"After we got done, I asked my dad, 'Will you finally re-breed the broodmare, Blues Nu Boon?' Because I'd really like another one like her," Matsler said of Soula Boon.
She guided the 2009 sorrel mare to a total 569 score (139 herd/141 rein/145 cow/144 finals cow). The non-pro championship paid $3,133. Matsler collected another $1,567 for the intermediate title, $523 for the novice and $1,080 for the amateur title. Some of her prizes came four-fold: four Gist Buckles from NRCHA and four custom sheets from Classic Equine. She also took home two gift certificates from San Juan Ranch, a division of Santa Cruz Biotechnologies.
In the fence work-only finals, Matsler was third in the draw. Her 144 score placed her in the lead, and she had to wait and watch the remaining competitors to see whether she would hold on for the win.
"I was really glad the finals was another fence work. That's my strongest event and that's her strongest event. I felt like I had the horse to go win it; I just had to go show her. It wasn't as good as I know she can do, or I can do, but she gave me all of her heart," Matsler said.
Matsler owns Soula Boon with her husband of almost a year, Cody Matsler, who also competes in reined cow horse events. Her parents, Terry and Annette Christiansen, were in Pueblo to cheer her on and celebrate the wins. Terry is also an avid cow horse competitor, and the family raises their own show horses and does much of the riding themselves. Soula Boon's granddam was successfully shown by Terry; and her dam, Blues Nu Boon, has been a stellar performer for Tara in years past.
Coolreys Clinches Intermediate Open Title
Alzada, Montana, horseman Justin Lawrence piloted Coolreys (Dual Rey-Olena Cindy by Doc O'Lena), a 2009 mare owned by Robin Dangel, to the Hackamore Classic intermediate open championship. They came into the cow work finals with the top intermediate open preliminary score, a 430.5 (145 herd/142 rein/143.5 cow), and scored a 140.5 in the finals cow work to seal the championship with a total 571 score.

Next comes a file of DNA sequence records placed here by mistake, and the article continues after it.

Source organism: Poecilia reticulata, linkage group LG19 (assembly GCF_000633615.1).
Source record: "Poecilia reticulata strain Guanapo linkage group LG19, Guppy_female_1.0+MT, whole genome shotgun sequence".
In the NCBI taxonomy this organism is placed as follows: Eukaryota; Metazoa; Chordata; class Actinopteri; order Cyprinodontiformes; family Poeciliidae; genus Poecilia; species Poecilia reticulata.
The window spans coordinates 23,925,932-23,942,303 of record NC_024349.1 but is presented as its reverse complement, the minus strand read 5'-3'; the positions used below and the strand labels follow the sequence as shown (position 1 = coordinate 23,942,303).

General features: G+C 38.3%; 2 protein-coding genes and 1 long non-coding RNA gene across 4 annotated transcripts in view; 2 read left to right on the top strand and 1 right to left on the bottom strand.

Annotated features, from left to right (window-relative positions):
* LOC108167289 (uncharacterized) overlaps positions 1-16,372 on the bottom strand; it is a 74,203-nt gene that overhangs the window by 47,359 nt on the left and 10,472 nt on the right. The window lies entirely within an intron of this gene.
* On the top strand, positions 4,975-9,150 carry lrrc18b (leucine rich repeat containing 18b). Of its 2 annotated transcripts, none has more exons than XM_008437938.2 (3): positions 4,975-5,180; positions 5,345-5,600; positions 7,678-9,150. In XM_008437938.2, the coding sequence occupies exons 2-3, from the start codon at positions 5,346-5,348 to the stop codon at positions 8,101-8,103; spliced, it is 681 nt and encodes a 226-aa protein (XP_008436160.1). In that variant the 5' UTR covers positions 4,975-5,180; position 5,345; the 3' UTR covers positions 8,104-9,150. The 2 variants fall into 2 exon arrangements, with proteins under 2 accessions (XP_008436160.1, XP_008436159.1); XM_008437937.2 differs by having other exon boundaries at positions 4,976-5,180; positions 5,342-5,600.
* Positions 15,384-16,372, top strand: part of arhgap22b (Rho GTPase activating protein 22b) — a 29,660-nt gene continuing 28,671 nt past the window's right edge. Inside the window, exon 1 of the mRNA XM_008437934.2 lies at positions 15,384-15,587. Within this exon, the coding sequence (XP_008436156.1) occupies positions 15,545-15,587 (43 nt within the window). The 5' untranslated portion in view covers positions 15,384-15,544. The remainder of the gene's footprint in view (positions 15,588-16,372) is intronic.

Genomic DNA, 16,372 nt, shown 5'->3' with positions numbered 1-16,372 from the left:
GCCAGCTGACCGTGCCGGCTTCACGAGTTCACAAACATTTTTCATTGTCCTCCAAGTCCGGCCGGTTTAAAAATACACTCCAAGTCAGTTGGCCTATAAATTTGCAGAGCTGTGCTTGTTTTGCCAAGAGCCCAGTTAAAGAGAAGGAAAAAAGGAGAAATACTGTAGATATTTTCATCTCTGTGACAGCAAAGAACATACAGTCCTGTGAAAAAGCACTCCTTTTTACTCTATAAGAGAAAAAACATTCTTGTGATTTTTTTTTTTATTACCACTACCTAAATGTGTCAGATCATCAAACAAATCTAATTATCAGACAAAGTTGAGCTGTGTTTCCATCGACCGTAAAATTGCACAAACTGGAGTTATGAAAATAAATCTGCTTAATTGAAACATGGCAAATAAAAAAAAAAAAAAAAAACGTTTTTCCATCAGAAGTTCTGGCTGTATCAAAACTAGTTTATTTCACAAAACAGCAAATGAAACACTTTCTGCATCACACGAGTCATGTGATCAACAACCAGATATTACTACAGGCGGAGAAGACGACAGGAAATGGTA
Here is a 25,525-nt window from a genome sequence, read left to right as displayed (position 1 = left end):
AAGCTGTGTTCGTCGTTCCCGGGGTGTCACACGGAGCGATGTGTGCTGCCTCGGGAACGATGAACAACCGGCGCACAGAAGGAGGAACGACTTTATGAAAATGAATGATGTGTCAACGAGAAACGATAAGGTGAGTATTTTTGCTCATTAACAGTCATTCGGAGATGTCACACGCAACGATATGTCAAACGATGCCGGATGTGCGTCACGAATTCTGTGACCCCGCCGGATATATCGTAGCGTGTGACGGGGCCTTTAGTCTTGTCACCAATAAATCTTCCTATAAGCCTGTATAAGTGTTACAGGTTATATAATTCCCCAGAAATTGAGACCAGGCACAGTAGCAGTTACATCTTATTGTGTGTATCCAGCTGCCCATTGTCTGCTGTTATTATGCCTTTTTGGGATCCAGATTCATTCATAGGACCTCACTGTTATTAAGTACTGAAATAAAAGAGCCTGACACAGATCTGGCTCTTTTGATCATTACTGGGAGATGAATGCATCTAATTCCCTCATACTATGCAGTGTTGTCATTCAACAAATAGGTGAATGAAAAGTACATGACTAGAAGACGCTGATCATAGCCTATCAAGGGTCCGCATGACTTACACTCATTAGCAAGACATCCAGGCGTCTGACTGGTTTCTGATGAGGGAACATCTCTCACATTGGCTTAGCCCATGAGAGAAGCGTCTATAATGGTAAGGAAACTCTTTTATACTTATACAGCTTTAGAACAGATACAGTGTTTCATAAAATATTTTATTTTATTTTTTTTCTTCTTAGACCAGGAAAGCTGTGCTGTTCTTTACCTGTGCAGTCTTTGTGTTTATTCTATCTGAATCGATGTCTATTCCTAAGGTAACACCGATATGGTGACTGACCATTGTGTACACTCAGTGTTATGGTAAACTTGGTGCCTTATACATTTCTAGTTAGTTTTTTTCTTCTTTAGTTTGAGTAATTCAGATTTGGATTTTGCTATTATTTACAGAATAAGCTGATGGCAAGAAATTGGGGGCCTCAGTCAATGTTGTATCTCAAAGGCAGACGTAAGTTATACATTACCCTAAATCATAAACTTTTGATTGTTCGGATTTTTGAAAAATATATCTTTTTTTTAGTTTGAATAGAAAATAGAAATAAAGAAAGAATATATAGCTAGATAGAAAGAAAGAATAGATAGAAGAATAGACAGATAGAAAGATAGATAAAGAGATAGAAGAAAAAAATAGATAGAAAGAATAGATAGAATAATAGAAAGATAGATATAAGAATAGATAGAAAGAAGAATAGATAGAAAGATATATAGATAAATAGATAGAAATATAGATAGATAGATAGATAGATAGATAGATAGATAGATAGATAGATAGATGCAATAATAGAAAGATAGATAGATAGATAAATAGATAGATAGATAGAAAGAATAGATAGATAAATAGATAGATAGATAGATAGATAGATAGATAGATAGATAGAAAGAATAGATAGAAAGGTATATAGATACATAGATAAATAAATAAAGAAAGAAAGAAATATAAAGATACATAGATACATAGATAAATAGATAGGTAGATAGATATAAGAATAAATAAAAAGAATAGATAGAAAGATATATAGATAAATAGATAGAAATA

Coolreys collected $3,123 for the intermediate open win, and banked another $2,677 for ninth place in the Hackamore Classic open. Her prizes were a Gist buckle from the NRCHA; a Cow Trac system donated by Cow Trac; and a custom sheet from Classic Equine.
"This is the first time for me to have a horse in the open finals for these customers and have a major limited age event win. It's pretty exciting for me," Lawrence said. "We got through the reining decent. She was outstanding in the herd. She was good in the preliminary fence work, and it wasn't quite the run I hoped for in the finals. We kind of left the door open for Kenny (Wold) to come get us, which was an interesting story because his horse, Real Smooth Cat, was right behind us in the prelims, and it was one I trained and sold to Kenny as a 2-year-old. It was fun to have two horses that we had in the hunt for it."
Lawrence's show horses do double duty as ranch mounts on the cattle outfit he and his wife, Kelcie, operate. He frequently reaches for a hackamore when tacking up his horses for outside riding.
"I'm a real big fan of the hackamore and this mare has been trained primarily the last four months in a hackamore. Riding her on the ranch, that's what we use and it seems to make a better horse out of them," he said.
Lavert Avent Doubles His Money With Jojo Tari in Limited Open
Lavert Avent of Watrous, New Mexico, rode his personal horse, Jojo Tari (Little Polo Joe-Tari Acre by Bob Acre Doc), to the limited open championship with a total 568 score (145.5 herd/140.5 rein/141.5 cow/140.5 finals cow).
He earned $1,785 for the limited open win and took home another $1,896 for placing third in the intermediate open. HiscChampionship prizes were a Gist buckle from the NRCHA and a custom sheet from Classic Equine.
For Avent, the win was particularly sweet because of his history with Jojo Tari.
"I bought this mare in Amarillo three years ago at the Western Bloodstock sale. I gave $1,400 for this mare. I kind of stole her. a guy in Texas had been training her as a cutter and she wasn't going to make a big-time cutter, so he sold her, and she's been a blessing to me. She's one of those wonder horses for me. Being so cheap, and turning out to be so good – when you're a broke cowboy, trying to make it in the cow horse world, it takes something like this to be able to go make it, just because I can't pay a whole lot for a horse and you hope one of these cheap ones will make a good horse," he said.
While Avent said the 2009 mare did not perform up to her ability in two out of the three events, he was pleased with her performance in the herd work.
"Her reining wasn't as good as she usually is, and neither was the fence work, but the herd work was way better. I ended up with a 145.5, which was the third high score in the open, so I was real tickled with that," he said.
Hard Luck Breaks for Reys Star Cat in the Open Novice Horse Division